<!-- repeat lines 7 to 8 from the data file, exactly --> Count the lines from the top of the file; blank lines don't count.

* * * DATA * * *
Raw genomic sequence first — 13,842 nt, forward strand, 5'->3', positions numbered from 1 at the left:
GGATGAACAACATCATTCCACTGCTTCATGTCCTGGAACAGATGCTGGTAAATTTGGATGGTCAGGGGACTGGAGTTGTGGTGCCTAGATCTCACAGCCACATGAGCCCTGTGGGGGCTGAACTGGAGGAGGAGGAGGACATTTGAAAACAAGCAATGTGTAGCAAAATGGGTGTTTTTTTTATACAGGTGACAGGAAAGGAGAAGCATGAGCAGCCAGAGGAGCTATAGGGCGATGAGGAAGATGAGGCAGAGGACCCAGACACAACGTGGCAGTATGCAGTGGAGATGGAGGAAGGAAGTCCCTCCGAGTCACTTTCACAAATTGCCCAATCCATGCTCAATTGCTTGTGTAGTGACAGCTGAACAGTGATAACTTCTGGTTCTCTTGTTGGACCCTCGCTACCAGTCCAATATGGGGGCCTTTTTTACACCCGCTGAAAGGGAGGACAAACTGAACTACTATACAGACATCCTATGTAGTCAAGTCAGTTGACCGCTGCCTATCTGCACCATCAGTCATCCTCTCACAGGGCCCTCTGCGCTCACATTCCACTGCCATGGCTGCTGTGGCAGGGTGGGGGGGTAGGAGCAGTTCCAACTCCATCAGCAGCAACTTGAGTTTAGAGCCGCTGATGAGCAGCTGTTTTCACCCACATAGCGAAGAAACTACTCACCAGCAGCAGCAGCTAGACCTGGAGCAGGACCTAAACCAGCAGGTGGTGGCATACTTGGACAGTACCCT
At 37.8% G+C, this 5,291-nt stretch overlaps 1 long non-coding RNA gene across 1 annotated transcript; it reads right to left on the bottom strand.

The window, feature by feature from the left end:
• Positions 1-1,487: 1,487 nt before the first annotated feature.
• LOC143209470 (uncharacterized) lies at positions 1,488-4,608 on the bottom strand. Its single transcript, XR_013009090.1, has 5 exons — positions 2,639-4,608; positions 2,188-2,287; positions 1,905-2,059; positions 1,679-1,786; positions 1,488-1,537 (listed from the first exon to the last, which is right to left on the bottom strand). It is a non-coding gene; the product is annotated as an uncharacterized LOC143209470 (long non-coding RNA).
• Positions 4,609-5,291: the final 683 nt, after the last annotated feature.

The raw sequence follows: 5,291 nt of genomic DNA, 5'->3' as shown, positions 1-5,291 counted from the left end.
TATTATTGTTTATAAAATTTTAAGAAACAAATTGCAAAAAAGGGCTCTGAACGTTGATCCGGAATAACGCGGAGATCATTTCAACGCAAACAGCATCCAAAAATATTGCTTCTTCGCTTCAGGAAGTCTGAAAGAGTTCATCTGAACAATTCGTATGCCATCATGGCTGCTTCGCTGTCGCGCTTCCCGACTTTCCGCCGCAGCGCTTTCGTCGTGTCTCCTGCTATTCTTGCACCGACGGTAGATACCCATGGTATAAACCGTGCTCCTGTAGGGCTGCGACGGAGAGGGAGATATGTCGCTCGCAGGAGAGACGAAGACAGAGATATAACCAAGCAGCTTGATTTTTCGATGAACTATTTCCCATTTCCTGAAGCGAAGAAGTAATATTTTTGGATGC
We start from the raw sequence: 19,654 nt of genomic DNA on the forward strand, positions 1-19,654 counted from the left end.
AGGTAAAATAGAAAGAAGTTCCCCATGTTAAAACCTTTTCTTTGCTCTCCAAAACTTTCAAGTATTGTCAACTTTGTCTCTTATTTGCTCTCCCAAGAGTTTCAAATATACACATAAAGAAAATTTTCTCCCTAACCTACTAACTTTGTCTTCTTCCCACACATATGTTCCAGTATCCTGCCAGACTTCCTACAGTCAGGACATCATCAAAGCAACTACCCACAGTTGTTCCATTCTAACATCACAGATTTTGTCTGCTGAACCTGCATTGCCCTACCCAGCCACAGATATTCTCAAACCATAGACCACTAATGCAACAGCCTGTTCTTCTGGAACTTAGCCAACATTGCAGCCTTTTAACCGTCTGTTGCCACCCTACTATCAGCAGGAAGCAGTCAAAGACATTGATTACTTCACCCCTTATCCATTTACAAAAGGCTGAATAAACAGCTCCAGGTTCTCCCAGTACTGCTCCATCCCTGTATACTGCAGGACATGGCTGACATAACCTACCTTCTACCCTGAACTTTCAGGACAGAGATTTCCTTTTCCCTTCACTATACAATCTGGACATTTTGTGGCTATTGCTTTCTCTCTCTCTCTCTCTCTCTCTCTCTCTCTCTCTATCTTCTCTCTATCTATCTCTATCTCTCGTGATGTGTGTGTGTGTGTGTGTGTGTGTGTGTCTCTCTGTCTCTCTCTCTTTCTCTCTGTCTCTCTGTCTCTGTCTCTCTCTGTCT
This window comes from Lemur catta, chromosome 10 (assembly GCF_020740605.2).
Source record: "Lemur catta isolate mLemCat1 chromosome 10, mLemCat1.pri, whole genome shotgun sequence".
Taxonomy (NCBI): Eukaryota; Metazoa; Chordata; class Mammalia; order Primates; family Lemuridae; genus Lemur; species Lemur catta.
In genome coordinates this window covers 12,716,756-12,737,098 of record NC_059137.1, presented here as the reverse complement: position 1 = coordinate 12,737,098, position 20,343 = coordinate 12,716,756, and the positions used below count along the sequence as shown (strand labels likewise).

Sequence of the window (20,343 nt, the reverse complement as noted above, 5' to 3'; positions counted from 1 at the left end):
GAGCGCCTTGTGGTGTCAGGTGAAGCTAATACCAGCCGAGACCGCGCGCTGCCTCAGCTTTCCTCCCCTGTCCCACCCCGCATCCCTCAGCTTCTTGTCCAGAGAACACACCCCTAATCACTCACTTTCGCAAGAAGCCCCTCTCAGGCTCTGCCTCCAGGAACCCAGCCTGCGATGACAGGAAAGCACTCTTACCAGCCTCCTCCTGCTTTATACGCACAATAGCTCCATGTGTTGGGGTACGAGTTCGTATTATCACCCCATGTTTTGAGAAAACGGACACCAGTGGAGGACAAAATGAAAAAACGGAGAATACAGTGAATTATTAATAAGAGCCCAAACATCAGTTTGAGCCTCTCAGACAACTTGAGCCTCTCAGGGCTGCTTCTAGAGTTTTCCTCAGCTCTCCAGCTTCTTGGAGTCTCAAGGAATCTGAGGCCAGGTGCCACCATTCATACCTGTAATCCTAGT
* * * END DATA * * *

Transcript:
• Positions 4,609-5,291: the final 683 nt, after the last annotated feature.

The raw sequence follows: 5,291 nt of genomic DNA, 5'->3' as shown, positions 1-5,291 counted from the left end.